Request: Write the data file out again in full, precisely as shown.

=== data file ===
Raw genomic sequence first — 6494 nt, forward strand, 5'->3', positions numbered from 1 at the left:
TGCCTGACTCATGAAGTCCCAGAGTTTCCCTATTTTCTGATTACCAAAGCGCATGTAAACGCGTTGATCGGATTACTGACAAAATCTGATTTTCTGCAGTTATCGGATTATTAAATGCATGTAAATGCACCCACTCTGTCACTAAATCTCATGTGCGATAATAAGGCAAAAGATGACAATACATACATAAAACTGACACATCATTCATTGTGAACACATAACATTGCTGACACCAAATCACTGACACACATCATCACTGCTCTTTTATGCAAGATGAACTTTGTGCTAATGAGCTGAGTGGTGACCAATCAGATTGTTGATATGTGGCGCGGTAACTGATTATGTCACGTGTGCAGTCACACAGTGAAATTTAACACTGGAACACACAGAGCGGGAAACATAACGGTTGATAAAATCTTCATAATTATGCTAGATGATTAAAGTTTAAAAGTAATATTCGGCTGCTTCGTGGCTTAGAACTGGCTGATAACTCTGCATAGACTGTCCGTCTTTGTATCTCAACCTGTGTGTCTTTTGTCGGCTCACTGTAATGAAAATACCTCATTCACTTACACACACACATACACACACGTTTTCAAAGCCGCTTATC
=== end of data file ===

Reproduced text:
Raw genomic sequence first — 6494 nt, forward strand, 5'->3', positions numbered from 1 at the left:
TGCCTGACTCATGAAGTCCCAGAGTTTCCCTATTTTCTGATTACCAAAGCGCATGTAAACGCGTTGATCGGATTACTGACAAAATCTGATTTTCTGCAGTTATCGGATTATTAAATGCATGTAAATGCACCCACTCTGTCACTAAATCTCATGTGCGATAATAAGGCAAAAGATGACAATACATACATAAAACTGACACATCATTCATTGTGAACACATAACATTGCTGACACCAAATCACTGACACACATCATCACTGCTCTTTTATGCAAGATGAACTTTGTGCTAATGAGCTGAGTGGTGACCAATCAGATTGTTGATATGTGGCGCGGTAACTGATTATGTCACGTGTGCAGTCACACAGTGAAATTTAACACTGGAACACACAGAGCGGGAAACATAACGGTTGATAAAATCTTCATAATTATGCTAGATGATTAAAGTTTAAAAGTAATATTCGGCTGCTTCGTGGCTTAGAACTGGCTGATAACTCTGCATAGACTGTCCGTCTTTGTATCTCAACCTGTGTGTCTTTTGTCGGCTCACTGTAATGAAAATACCTCATTCACTTACACACACACATACACACACGTTTTCAAAGCCGCTTATC